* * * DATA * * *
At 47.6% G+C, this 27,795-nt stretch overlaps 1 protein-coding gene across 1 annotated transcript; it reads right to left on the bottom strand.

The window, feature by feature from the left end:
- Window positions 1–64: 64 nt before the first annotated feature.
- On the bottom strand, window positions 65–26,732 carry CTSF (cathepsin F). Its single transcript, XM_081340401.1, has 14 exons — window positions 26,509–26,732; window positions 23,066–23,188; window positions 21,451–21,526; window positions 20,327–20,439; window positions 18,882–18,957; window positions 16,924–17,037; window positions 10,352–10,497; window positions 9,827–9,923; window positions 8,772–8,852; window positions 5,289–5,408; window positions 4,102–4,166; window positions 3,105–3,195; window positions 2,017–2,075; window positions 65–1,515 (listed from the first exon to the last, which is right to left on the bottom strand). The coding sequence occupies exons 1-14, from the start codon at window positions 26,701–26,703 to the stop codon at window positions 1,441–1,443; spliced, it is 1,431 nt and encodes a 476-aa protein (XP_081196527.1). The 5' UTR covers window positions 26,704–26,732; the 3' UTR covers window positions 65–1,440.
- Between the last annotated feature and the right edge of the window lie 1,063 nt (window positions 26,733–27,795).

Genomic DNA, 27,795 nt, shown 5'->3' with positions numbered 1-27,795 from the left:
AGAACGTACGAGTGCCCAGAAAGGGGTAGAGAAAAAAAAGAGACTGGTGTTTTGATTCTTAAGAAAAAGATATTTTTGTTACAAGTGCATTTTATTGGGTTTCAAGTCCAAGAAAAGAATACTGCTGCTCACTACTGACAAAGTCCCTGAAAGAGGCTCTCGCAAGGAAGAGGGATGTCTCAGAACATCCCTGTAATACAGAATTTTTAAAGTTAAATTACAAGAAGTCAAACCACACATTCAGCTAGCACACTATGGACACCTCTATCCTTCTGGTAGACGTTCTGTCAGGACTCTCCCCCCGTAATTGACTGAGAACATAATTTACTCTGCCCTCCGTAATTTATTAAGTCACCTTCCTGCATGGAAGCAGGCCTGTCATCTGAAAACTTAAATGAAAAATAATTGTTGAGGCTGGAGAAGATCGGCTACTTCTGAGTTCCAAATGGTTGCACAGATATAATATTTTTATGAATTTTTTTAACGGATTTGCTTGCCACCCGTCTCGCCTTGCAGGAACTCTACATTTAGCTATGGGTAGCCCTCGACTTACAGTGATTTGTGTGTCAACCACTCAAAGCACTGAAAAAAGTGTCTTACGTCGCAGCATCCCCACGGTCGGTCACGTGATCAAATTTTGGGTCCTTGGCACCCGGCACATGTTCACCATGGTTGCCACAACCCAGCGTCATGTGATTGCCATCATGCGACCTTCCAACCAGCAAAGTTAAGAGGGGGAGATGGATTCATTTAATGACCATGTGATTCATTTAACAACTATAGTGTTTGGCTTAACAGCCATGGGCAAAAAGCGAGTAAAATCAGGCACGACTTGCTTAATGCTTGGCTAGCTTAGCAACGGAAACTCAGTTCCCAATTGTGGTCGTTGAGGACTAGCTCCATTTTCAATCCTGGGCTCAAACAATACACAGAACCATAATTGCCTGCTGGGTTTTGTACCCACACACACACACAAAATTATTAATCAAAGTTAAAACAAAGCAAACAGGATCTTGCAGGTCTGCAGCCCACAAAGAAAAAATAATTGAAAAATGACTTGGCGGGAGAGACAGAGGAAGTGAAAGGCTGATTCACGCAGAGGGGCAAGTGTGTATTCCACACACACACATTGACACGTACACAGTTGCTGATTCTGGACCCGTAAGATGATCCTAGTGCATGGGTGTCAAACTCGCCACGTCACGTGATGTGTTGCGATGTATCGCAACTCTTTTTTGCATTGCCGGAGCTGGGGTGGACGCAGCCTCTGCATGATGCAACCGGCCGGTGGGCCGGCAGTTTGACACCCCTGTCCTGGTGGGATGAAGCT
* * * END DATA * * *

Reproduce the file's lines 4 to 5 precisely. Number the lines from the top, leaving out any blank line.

- On the bottom strand, window positions 65–26,732 carry CTSF (cathepsin F). Its single transcript, XM_081340401.1, has 14 exons — window positions 26,509–26,732; window positions 23,066–23,188; window positions 21,451–21,526; window positions 20,327–20,439; window positions 18,882–18,957; window positions 16,924–17,037; window positions 10,352–10,497; window positions 9,827–9,923; window positions 8,772–8,852; window positions 5,289–5,408; window positions 4,102–4,166; window positions 3,105–3,195; window positions 2,017–2,075; window positions 65–1,515 (listed from the first exon to the last, which is right to left on the bottom strand). The coding sequence occupies exons 1-14, from the start codon at window positions 26,701–26,703 to the stop codon at window positions 1,441–1,443; spliced, it is 1,431 nt and encodes a 476-aa protein (XP_081196527.1). The 5' UTR covers window positions 26,704–26,732; the 3' UTR covers window positions 65–1,440.
- Between the last annotated feature and the right edge of the window lie 1,063 nt (window positions 26,733–27,795).